It was always about relationships…
I have been pondering how to explain my new emphasis on Relational Coaching and its link to to my Leadership work.
I think I’ve found a way…
I was talking with Robert Waldinger, my friend, gym buddy, and director of the 76-year old Harvard study of men – the study that found that when men get into their later years, they begin to see the enormous contribution that relationships have made to their health and to the quality of their lives.
[You can see the results of this study in a TedTalk, What Makes a Good Life?, that Bob masterfully delivers.]
At the gym the other day, reflecting on this, I said to Bob, “But women have always known that relationships were important!” He agreed, and said that the study was finding something that we already knew.
Women, who until the past century did not have significant access to formal power or authority, and who had full responsibility for developing other human beings, have always focused on the importance of relationships.
It wasn’t until the 1970’s with the work of Jean Baker Miller, Carol Gilligan and other research psychologists, that women were included in research studies of human behavior. What emerged, when women were studied, were the relational practices – including caring, connecting and responding.
The inclusion of women in psychological research literally balanced out our understanding of human behavior.
My own research at Harvard* found that the most effective leaders are those who use interdependent (relational) leadership practices AND autonomous(positional) leadership practices. My study found that: Women and men who lead successfully use both relational and positional leadership practices.
I have used these findings to design leadership development programs that have been delivered in the private and public sectors around the world. You can read about these programs and their practices in my book, Leading for Results .
I am now working with the best person I know in the field of personal relationships, Katherine Woodward Thomas, the family therapist and author of two New York Times bestsellers on this subject.
Katherine is the creator of a transformational coaching process that is a guide to unwinding the unconscious and persistent patterns that keep you from happy healthy loving relationships.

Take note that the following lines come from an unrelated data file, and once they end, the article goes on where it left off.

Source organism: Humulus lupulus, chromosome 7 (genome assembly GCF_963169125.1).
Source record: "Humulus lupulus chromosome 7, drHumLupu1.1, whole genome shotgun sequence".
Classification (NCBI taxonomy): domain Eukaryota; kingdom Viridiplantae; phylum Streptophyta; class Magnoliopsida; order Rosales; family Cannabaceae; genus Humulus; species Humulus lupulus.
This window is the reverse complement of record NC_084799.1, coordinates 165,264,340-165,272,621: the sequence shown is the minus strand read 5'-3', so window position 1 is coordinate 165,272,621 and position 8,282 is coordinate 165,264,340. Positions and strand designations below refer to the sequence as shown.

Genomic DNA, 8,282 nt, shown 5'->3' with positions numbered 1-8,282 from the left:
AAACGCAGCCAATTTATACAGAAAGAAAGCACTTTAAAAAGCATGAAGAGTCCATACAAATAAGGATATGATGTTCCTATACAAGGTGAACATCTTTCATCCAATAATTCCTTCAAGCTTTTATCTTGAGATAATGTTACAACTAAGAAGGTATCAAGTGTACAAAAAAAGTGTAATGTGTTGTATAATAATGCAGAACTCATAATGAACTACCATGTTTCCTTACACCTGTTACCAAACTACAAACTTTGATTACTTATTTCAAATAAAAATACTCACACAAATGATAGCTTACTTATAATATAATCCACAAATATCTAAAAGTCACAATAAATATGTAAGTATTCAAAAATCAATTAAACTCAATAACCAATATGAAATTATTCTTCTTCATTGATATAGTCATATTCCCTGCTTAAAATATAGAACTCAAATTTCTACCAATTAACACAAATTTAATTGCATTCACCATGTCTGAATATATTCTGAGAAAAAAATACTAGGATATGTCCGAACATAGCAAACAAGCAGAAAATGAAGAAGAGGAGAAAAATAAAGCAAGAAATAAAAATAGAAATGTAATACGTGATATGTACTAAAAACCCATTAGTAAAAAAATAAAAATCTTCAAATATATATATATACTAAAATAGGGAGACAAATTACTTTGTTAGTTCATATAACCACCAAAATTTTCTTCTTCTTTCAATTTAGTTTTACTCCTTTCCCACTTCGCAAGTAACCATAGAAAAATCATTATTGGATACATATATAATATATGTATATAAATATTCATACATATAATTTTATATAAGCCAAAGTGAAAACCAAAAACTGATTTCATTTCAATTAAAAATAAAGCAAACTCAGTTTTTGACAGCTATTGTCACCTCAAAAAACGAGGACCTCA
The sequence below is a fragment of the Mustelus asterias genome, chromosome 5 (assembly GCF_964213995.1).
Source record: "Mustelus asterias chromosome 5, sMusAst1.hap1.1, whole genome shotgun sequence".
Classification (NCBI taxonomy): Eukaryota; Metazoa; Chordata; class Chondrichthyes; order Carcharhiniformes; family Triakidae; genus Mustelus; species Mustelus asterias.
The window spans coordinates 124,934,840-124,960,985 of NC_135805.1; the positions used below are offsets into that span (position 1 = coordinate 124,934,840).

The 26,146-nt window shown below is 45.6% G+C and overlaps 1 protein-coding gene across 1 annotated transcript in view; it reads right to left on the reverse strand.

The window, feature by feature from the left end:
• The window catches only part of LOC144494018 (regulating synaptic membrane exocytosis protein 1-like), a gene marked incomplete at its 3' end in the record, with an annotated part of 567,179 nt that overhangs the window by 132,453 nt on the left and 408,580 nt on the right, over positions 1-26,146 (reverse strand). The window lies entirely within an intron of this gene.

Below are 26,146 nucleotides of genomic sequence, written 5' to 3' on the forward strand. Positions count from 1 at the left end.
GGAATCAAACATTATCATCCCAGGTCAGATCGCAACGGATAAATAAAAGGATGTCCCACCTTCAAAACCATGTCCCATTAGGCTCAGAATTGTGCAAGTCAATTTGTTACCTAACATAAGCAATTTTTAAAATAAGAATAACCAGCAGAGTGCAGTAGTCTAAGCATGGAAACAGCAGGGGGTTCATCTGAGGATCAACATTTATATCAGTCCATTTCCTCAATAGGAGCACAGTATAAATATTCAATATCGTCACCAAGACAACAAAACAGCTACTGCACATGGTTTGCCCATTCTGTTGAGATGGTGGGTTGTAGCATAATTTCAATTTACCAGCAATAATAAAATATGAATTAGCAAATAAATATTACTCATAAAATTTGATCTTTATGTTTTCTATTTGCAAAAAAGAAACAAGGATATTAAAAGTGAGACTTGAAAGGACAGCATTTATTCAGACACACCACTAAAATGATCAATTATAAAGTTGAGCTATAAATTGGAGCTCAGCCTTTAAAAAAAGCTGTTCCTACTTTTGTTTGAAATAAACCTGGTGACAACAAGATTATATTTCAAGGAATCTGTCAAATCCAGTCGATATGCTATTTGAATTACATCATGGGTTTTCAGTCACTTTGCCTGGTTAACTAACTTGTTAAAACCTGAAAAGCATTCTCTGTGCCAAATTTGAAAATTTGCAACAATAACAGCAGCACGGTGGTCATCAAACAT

I have worked with her for several years to become certified in Calling in the OneTM and Conscious UncouplingTM Coaching. (And to bring in my own happy healthy loving marriage to Marc!)
You can see result stories from this coaching in my blog.
(My website is undergoing an improvement process so suggestions are welcome!)
It was always about relationships!
All of the leadership coaching, teaching, and program design that I have done over the years has always been about the importance of relationships to effective leadership.
When I teach my leadership courses at Boston University School of Public Health, I ask students to not use laptops or phones in the classroom so that they can get to know each other, and talk with each other about what is really important to them.
They learn that building and strengthening relationships is essential to effective leadership.
The relationships that are most important in our lives are the healthy intimate relationships that sustain our health, wellbeing and happiness.
I am now coaching people to bring these happy healthy love into their lives, at any age, no matter what has happened in the past.
I am also working with people if they are in relationships that are coming to an end, for any number of reasons, to “uncouple” in healthy, conscious and respectful ways – so that they can learn and move their lives forward in a positive direction.
Its all about relationships!
My client, a research scientist, who has done both Leadership Coaching and Relationship Coaching with me says,
“Joan’s coaching itself has helped me to learn how to develop a meaningful relationship. She has put in significant time and effort to get to know me and personalized her coaching to best fit my growth and development needs.”
And for this, I am glad.
*Effective Leadership practices for managers, Balancing interdependence and autonomy“, (Harvard University, Graduate School of Education Dissertation, 1990)
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